The basic Hero System 6e Shield rules use a simple model of increasing DCV against frontal attacks. For some campaigns this is a great rule. It basically simplifies what may other wise be a more complex solution.
This article covers the house rules I use in my Fantasy Hero Campaign. The goal of these rules is to make shield use more active, increase the dramatic sense a shield can have in a game, and make the use of a shield more active during a combat experience.
One complaint of Hero System is that its to easy to break game balance.
I think this is a valid complaint. The problem is that a system that isn't easy to break just feels to limited in how and what kind of character I can make.
So for me the trick is to develop some forms of measurement to keep things in perspective and have a way to communicate with the players about their character.
In Hero System the general rule is that your speed is the number of actions you get in 12 seconds. In most super hero campaigns this leads to some pretty dramatic activites. In a heroic game where equipment, poisons, and other "equipment" is free this can really over balance the game if a character has a very high speed.
Steve Long is really an admirable product development expert. His work on Hero System over the last decade plus can only be seen as an amazing amount of production. But despite his skills and the capability of the entire company Hero Games had to lay him off late last year.
HERO System basics
Authors: The Bunneh and Narf the Mouse and HTML from Bluesguy from the Hero Games Forums
This is a two page writeup on how Hero System works. Its not intended to give you anything more than an overview. You won't be able to play the game from this but it gives a good overview of how the system works.
This article is special to me because it comes from our newest blogger the TeenageDM. A 13 year old woman. Enjoy!!!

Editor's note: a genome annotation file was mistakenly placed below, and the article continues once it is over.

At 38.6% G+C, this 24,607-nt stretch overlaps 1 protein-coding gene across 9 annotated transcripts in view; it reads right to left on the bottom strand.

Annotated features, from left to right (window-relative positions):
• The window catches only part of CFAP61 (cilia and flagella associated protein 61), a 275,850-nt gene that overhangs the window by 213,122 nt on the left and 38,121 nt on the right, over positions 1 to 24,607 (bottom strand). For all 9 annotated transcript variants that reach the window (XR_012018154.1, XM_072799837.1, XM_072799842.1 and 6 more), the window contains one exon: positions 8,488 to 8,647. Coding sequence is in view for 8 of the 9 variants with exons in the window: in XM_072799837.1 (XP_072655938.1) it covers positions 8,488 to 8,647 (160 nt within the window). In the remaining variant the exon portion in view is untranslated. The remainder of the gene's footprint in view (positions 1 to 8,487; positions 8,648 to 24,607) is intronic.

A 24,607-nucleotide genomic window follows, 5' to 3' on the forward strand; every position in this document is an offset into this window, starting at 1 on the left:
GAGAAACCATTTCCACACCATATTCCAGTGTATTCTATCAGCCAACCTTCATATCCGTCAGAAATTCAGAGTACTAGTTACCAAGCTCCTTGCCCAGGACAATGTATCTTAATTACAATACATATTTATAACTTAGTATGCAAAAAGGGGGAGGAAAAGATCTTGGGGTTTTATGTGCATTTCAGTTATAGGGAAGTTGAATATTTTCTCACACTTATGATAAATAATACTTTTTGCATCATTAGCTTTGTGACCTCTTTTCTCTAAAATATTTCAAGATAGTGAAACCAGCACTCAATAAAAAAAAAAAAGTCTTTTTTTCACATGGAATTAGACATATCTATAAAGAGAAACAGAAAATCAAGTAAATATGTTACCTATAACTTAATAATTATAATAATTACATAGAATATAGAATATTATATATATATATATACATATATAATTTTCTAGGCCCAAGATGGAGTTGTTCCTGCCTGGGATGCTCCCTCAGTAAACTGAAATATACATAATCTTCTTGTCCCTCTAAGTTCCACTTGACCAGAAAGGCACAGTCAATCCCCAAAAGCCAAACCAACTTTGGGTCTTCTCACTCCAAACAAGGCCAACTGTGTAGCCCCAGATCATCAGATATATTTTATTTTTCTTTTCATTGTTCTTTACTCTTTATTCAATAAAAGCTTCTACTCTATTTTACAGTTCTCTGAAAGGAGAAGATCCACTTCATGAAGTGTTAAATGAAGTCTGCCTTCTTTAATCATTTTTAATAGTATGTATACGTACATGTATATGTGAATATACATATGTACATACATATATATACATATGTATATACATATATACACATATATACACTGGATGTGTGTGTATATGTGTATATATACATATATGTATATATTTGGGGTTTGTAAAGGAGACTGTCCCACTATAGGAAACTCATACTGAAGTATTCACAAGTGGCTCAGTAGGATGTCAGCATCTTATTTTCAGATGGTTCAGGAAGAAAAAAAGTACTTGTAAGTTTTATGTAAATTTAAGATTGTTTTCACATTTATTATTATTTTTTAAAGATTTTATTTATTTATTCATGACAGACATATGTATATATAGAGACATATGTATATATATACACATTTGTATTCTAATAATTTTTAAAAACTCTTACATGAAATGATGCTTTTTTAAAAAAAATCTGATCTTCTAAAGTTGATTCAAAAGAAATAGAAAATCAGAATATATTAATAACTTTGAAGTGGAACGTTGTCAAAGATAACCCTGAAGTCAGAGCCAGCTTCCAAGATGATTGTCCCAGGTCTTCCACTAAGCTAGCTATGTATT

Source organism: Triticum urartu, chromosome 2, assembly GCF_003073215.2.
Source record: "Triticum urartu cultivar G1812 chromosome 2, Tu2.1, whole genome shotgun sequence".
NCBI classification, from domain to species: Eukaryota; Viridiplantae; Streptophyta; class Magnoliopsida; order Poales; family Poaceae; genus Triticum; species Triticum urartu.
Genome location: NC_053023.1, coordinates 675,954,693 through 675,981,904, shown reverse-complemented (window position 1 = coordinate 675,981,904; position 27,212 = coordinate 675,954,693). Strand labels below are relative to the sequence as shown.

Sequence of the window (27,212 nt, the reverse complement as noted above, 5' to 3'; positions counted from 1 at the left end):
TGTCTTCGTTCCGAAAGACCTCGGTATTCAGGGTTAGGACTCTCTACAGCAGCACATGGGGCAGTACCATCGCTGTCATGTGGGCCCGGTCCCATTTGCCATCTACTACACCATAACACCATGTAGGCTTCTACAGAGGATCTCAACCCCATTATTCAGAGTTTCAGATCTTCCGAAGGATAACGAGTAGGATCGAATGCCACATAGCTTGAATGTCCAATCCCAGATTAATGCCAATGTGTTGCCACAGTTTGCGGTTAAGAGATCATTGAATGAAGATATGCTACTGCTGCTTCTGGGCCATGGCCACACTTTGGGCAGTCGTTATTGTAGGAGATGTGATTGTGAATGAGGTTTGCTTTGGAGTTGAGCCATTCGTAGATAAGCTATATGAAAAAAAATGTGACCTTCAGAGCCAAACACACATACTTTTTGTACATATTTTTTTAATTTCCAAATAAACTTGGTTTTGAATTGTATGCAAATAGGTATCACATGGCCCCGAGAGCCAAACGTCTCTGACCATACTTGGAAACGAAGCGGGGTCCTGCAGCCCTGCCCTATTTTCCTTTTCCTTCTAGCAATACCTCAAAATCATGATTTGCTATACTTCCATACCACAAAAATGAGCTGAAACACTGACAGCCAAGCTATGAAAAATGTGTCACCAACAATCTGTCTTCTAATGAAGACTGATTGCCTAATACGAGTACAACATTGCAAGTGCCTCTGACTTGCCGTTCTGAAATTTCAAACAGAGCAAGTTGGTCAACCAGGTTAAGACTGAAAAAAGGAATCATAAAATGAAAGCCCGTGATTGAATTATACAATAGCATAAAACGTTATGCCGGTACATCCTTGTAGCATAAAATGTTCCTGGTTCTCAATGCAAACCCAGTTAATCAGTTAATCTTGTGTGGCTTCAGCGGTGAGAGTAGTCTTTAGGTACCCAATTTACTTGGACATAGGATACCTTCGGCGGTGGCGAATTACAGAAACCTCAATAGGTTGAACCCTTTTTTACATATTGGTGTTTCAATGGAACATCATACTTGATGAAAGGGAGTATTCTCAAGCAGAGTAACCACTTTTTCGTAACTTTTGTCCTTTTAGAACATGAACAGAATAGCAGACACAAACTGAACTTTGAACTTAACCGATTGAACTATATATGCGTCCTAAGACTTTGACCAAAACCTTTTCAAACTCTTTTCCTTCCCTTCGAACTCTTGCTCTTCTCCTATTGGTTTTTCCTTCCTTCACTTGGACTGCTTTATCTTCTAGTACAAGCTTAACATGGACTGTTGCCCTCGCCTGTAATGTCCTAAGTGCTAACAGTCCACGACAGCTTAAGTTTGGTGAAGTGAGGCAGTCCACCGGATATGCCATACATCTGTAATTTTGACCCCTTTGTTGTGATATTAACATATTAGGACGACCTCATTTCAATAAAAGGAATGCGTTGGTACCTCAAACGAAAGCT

Know your players
One of the essentials to being a good DM rests on the relationship between the DM and his/her players. For instance if you are starting with a brand new group of players, it is important to learn how they wish the game to be played. If the players want the amount of role-play to be kept at a minimum then the DM must change his/her style to accommodate the player's wishes. I learned this tip before I started DMing by watching other DMs. They would ask the players questions about how they wanted the story to be played out. Such as: How difficult should the encounters be? And, How much role-playing should we do?
After another short dry spell, my gaming group finally came together this past Sunday to finish off our party's trek through Maldora, a world of my own creation and one of the smaller adventures in my ongoing storyline. After the session, J brought some issues to my attention, which is what he normally does after a session.
I’m getting ready to go on a couple week hiatus of gaming due to scheduling conflicts and Father’s Day, which will give me time to plan the next leg of our party’s journey. They’re getting ready to leave Maldora, a creepy “hell on earth” type of world with abhorrent and undead monsters, devils and demons, and some other really strange things.
In my last post about the importance of entertaining the players, I talked briefly about the importance of involving the players in an interactive story and making the players’ choices matter. This article discusses interactive stories particularly the importance of choices and consequences.
The subject of PC death has come up a lot lately. In one of last gaming sessions before the break, our wizard died after using an area attack and rolling a critical on himself (the Gravehounds snacking on him probably didn’t help much either). Then last night, our warden was killed by Boneshard Skeleton.
We have had some recent comment spam being added to the site. In case its not obvious to everyone this isn't cool with us. While we dislike adding any kind of additional hoops to jump through to add comments we will be looking into ways we can limit or eliminate this spam.
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